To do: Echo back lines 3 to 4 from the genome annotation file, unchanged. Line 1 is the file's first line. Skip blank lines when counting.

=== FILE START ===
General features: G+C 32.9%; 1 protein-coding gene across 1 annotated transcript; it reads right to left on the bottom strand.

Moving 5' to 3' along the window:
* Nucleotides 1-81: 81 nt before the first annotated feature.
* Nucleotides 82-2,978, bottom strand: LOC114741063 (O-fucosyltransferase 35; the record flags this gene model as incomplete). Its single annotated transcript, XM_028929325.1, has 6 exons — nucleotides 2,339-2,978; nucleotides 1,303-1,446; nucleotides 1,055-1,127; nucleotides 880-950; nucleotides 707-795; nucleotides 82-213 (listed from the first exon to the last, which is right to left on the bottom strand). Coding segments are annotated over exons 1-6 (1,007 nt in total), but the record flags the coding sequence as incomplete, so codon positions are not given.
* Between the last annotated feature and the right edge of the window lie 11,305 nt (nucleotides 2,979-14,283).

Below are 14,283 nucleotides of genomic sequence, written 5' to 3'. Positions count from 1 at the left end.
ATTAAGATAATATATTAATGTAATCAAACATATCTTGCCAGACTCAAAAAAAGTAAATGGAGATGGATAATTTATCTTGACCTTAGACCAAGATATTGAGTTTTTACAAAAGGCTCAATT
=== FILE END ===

* Nucleotides 1-81: 81 nt before the first annotated feature.
* Nucleotides 82-2,978, bottom strand: LOC114741063 (O-fucosyltransferase 35; the record flags this gene model as incomplete). Its single annotated transcript, XM_028929325.1, has 6 exons — nucleotides 2,339-2,978; nucleotides 1,303-1,446; nucleotides 1,055-1,127; nucleotides 880-950; nucleotides 707-795; nucleotides 82-213 (listed from the first exon to the last, which is right to left on the bottom strand). Coding segments are annotated over exons 1-6 (1,007 nt in total), but the record flags the coding sequence as incomplete, so codon positions are not given.